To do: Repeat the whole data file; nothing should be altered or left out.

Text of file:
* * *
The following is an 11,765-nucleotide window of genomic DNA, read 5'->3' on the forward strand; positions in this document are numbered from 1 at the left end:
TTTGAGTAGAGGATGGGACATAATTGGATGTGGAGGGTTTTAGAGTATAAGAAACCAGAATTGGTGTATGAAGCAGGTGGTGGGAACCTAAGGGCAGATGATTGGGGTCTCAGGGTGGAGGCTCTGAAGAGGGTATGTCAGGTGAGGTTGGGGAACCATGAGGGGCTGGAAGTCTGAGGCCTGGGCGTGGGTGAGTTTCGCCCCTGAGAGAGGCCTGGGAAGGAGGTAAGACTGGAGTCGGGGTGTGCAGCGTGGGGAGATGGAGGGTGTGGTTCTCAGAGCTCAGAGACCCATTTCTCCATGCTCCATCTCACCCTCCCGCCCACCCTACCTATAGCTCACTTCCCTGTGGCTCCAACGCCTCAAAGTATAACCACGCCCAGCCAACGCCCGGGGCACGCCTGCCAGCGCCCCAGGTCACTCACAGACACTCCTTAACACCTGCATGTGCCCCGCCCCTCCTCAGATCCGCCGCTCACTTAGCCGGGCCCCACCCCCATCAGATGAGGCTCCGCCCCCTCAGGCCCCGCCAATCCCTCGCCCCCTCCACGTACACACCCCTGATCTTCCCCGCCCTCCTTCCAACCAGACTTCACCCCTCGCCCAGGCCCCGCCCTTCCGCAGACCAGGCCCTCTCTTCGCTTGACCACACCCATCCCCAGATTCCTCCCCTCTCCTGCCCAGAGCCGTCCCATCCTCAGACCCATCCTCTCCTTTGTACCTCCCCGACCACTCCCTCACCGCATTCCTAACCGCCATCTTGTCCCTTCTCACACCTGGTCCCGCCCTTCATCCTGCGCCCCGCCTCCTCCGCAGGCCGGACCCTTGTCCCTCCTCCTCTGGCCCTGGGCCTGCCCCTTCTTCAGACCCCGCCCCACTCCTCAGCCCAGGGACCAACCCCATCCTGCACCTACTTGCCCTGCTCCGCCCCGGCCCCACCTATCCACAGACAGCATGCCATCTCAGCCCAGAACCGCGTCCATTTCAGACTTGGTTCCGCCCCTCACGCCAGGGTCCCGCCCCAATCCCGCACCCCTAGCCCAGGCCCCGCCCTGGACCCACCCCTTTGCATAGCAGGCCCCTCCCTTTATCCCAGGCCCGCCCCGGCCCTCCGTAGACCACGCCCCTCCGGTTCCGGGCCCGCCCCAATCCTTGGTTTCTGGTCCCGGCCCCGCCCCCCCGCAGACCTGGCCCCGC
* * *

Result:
The following is an 11,765-nucleotide window of genomic DNA, read 5'->3' on the forward strand; positions in this document are numbered from 1 at the left end:
TTTGAGTAGAGGATGGGACATAATTGGATGTGGAGGGTTTTAGAGTATAAGAAACCAGAATTGGTGTATGAAGCAGGTGGTGGGAACCTAAGGGCAGATGATTGGGGTCTCAGGGTGGAGGCTCTGAAGAGGGTATGTCAGGTGAGGTTGGGGAACCATGAGGGGCTGGAAGTCTGAGGCCTGGGCGTGGGTGAGTTTCGCCCCTGAGAGAGGCCTGGGAAGGAGGTAAGACTGGAGTCGGGGTGTGCAGCGTGGGGAGATGGAGGGTGTGGTTCTCAGAGCTCAGAGACCCATTTCTCCATGCTCCATCTCACCCTCCCGCCCACCCTACCTATAGCTCACTTCCCTGTGGCTCCAACGCCTCAAAGTATAACCACGCCCAGCCAACGCCCGGGGCACGCCTGCCAGCGCCCCAGGTCACTCACAGACACTCCTTAACACCTGCATGTGCCCCGCCCCTCCTCAGATCCGCCGCTCACTTAGCCGGGCCCCACCCCCATCAGATGAGGCTCCGCCCCCTCAGGCCCCGCCAATCCCTCGCCCCCTCCACGTACACACCCCTGATCTTCCCCGCCCTCCTTCCAACCAGACTTCACCCCTCGCCCAGGCCCCGCCCTTCCGCAGACCAGGCCCTCTCTTCGCTTGACCACACCCATCCCCAGATTCCTCCCCTCTCCTGCCCAGAGCCGTCCCATCCTCAGACCCATCCTCTCCTTTGTACCTCCCCGACCACTCCCTCACCGCATTCCTAACCGCCATCTTGTCCCTTCTCACACCTGGTCCCGCCCTTCATCCTGCGCCCCGCCTCCTCCGCAGGCCGGACCCTTGTCCCTCCTCCTCTGGCCCTGGGCCTGCCCCTTCTTCAGACCCCGCCCCACTCCTCAGCCCAGGGACCAACCCCATCCTGCACCTACTTGCCCTGCTCCGCCCCGGCCCCACCTATCCACAGACAGCATGCCATCTCAGCCCAGAACCGCGTCCATTTCAGACTTGGTTCCGCCCCTCACGCCAGGGTCCCGCCCCAATCCCGCACCCCTAGCCCAGGCCCCGCCCTGGACCCACCCCTTTGCATAGCAGGCCCCTCCCTTTATCCCAGGCCCGCCCCGGCCCTCCGTAGACCACGCCCCTCCGGTTCCGGGCCCGCCCCAATCCTTGGTTTCTGGTCCCGGCCCCGCCCCCCCGCAGACCTGGCCCCGC